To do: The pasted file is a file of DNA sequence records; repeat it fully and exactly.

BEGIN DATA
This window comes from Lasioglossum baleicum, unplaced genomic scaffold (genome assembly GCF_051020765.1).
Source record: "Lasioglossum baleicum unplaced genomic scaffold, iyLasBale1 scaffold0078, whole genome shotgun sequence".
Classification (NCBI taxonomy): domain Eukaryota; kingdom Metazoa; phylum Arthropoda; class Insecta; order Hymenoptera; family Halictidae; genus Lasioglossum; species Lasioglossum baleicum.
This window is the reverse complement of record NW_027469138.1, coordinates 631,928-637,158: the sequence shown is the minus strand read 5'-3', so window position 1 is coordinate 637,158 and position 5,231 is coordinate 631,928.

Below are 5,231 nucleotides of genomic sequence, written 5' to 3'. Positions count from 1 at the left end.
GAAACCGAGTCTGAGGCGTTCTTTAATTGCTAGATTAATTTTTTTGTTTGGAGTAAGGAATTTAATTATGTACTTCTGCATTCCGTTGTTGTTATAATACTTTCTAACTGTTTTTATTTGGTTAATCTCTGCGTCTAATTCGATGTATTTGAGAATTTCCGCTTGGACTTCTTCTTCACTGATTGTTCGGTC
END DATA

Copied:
This window comes from Lasioglossum baleicum, unplaced genomic scaffold (genome assembly GCF_051020765.1).
Source record: "Lasioglossum baleicum unplaced genomic scaffold, iyLasBale1 scaffold0078, whole genome shotgun sequence".
Classification (NCBI taxonomy): domain Eukaryota; kingdom Metazoa; phylum Arthropoda; class Insecta; order Hymenoptera; family Halictidae; genus Lasioglossum; species Lasioglossum baleicum.
This window is the reverse complement of record NW_027469138.1, coordinates 631,928-637,158: the sequence shown is the minus strand read 5'-3', so window position 1 is coordinate 637,158 and position 5,231 is coordinate 631,928.

Below are 5,231 nucleotides of genomic sequence, written 5' to 3'. Positions count from 1 at the left end.
GAAACCGAGTCTGAGGCGTTCTTTAATTGCTAGATTAATTTTTTTGTTTGGAGTAAGGAATTTAATTATGTACTTCTGCATTCCGTTGTTGTTATAATACTTTCTAACTGTTTTTATTTGGTTAATCTCTGCGTCTAATTCGATGTATTTGAGAATTTCCGCTTGGACTTCTTCTTCACTGATTGTTCGGTC